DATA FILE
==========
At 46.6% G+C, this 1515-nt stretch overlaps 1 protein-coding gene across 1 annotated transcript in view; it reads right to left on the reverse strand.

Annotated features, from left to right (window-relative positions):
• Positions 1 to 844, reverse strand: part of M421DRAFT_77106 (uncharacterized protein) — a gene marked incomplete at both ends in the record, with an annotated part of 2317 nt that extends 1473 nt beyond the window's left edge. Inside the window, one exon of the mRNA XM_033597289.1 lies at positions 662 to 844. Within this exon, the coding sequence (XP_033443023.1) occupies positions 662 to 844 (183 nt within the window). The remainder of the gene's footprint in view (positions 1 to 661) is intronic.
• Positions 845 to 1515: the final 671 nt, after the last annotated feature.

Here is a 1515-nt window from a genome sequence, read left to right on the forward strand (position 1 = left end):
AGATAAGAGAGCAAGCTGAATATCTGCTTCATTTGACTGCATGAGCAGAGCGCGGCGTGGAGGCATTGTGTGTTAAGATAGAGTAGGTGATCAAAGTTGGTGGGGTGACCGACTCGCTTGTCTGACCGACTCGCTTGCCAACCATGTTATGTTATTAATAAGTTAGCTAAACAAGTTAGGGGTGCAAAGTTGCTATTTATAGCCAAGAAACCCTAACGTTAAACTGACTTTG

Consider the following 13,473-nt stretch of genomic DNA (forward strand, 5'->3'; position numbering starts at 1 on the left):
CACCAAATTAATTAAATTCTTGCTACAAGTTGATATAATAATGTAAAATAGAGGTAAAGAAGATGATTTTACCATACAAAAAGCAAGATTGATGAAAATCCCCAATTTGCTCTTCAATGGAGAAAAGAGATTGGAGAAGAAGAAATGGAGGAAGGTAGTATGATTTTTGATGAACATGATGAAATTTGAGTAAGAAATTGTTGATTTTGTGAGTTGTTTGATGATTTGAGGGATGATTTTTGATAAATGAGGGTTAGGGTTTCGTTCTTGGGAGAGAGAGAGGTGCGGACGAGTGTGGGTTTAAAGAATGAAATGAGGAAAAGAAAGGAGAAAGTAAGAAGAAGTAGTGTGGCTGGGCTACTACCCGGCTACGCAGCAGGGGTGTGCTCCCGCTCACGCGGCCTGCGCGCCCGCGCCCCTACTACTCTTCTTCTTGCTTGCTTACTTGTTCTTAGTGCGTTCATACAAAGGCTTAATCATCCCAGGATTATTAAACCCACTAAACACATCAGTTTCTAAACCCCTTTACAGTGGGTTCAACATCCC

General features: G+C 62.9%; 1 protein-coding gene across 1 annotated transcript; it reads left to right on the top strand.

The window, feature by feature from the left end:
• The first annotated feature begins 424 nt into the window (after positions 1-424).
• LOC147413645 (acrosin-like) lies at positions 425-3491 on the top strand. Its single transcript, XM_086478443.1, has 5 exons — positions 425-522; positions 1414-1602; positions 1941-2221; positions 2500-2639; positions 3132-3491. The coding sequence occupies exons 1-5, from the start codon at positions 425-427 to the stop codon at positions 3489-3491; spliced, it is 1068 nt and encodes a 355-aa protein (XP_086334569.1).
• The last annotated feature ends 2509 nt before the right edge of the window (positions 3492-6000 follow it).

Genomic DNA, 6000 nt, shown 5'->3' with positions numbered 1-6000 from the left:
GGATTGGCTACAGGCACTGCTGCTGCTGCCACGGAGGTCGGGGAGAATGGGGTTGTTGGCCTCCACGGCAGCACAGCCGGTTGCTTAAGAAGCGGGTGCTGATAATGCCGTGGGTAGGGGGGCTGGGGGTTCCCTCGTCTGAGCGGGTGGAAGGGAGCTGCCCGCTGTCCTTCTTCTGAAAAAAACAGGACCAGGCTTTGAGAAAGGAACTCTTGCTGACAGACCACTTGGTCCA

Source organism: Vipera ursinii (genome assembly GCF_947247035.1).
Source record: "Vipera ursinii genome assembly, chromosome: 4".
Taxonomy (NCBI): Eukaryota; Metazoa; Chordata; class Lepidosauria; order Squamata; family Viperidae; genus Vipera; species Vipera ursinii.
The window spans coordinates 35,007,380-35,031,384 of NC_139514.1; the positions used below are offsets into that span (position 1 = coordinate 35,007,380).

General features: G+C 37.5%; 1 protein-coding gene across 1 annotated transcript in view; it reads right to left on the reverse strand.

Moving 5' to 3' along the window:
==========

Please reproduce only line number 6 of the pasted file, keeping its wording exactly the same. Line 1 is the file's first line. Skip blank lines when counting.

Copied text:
AGATAAGAGAGCAAGCTGAATATCTGCTTCATTTGACTGCATGAGCAGAGCGCGGCGTGGAGGCATTGTGTGTTAAGATAGAGTAGGTGATCAAAGTTGGTGGGGTGACCGACTCGCTTGTCTGACCGACTCGCTTGCCAACCATGTTATGTTATTAATAAGTTAGCTAAACAAGTTAGGGGTGCAAAGTTGCTATTTATAGCCAAGAAACCCTAACGTTAAACTGACTTTG